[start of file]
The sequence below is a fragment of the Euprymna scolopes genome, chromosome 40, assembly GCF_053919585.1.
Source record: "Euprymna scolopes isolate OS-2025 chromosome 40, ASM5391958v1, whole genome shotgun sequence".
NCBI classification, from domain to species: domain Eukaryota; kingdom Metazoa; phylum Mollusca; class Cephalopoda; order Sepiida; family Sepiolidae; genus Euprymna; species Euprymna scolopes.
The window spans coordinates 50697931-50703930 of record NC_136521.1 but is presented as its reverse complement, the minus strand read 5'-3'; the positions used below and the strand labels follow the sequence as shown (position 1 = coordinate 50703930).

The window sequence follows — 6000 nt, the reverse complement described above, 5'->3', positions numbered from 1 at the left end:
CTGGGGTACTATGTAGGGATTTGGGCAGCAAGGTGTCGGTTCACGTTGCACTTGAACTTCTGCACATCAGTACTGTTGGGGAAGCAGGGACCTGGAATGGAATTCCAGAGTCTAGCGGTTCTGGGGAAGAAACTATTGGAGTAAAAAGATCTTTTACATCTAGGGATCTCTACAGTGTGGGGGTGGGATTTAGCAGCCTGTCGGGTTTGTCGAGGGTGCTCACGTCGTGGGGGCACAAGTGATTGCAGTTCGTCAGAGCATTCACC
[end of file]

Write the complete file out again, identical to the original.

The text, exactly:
The sequence below is a fragment of the Euprymna scolopes genome, chromosome 40, assembly GCF_053919585.1.
Source record: "Euprymna scolopes isolate OS-2025 chromosome 40, ASM5391958v1, whole genome shotgun sequence".
NCBI classification, from domain to species: domain Eukaryota; kingdom Metazoa; phylum Mollusca; class Cephalopoda; order Sepiida; family Sepiolidae; genus Euprymna; species Euprymna scolopes.
The window spans coordinates 50697931-50703930 of record NC_136521.1 but is presented as its reverse complement, the minus strand read 5'-3'; the positions used below and the strand labels follow the sequence as shown (position 1 = coordinate 50703930).

The window sequence follows — 6000 nt, the reverse complement described above, 5'->3', positions numbered from 1 at the left end:
CTGGGGTACTATGTAGGGATTTGGGCAGCAAGGTGTCGGTTCACGTTGCACTTGAACTTCTGCACATCAGTACTGTTGGGGAAGCAGGGACCTGGAATGGAATTCCAGAGTCTAGCGGTTCTGGGGAAGAAACTATTGGAGTAAAAAGATCTTTTACATCTAGGGATCTCTACAGTGTGGGGGTGGGATTTAGCAGCCTGTCGGGTTTGTCGAGGGTGCTCACGTCGTGGGGGCACAAGTGATTGCAGTTCGTCAGAGCATTCACC